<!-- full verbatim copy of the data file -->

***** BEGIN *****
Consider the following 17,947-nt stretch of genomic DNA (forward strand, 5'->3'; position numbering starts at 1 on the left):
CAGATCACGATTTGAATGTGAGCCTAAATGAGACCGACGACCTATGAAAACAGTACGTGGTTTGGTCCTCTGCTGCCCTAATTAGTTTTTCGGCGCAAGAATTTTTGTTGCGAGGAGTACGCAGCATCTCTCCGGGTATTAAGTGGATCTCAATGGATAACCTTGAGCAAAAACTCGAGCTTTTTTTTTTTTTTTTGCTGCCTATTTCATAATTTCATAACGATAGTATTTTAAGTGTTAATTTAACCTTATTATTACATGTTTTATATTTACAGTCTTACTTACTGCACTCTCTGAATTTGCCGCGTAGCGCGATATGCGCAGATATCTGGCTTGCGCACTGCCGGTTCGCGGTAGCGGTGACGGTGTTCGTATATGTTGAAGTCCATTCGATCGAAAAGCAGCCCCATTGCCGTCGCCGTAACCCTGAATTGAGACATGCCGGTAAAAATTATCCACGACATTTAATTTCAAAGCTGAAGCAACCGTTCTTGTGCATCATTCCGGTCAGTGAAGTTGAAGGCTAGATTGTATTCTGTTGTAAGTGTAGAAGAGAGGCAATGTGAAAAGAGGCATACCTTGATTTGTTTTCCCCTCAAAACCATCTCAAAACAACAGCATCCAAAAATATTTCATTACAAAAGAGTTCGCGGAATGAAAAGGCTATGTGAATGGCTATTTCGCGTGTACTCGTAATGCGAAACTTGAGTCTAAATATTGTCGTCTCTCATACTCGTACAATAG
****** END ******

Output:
Consider the following 17,947-nt stretch of genomic DNA (forward strand, 5'->3'; position numbering starts at 1 on the left):
CAGATCACGATTTGAATGTGAGCCTAAATGAGACCGACGACCTATGAAAACAGTACGTGGTTTGGTCCTCTGCTGCCCTAATTAGTTTTTCGGCGCAAGAATTTTTGTTGCGAGGAGTACGCAGCATCTCTCCGGGTATTAAGTGGATCTCAATGGATAACCTTGAGCAAAAACTCGAGCTTTTTTTTTTTTTTTTGCTGCCTATTTCATAATTTCATAACGATAGTATTTTAAGTGTTAATTTAACCTTATTATTACATGTTTTATATTTACAGTCTTACTTACTGCACTCTCTGAATTTGCCGCGTAGCGCGATATGCGCAGATATCTGGCTTGCGCACTGCCGGTTCGCGGTAGCGGTGACGGTGTTCGTATATGTTGAAGTCCATTCGATCGAAAAGCAGCCCCATTGCCGTCGCCGTAACCCTGAATTGAGACATGCCGGTAAAAATTATCCACGACATTTAATTTCAAAGCTGAAGCAACCGTTCTTGTGCATCATTCCGGTCAGTGAAGTTGAAGGCTAGATTGTATTCTGTTGTAAGTGTAGAAGAGAGGCAATGTGAAAAGAGGCATACCTTGATTTGTTTTCCCCTCAAAACCATCTCAAAACAACAGCATCCAAAAATATTTCATTACAAAAGAGTTCGCGGAATGAAAAGGCTATGTGAATGGCTATTTCGCGTGTACTCGTAATGCGAAACTTGAGTCTAAATATTGTCGTCTCTCATACTCGTACAATAG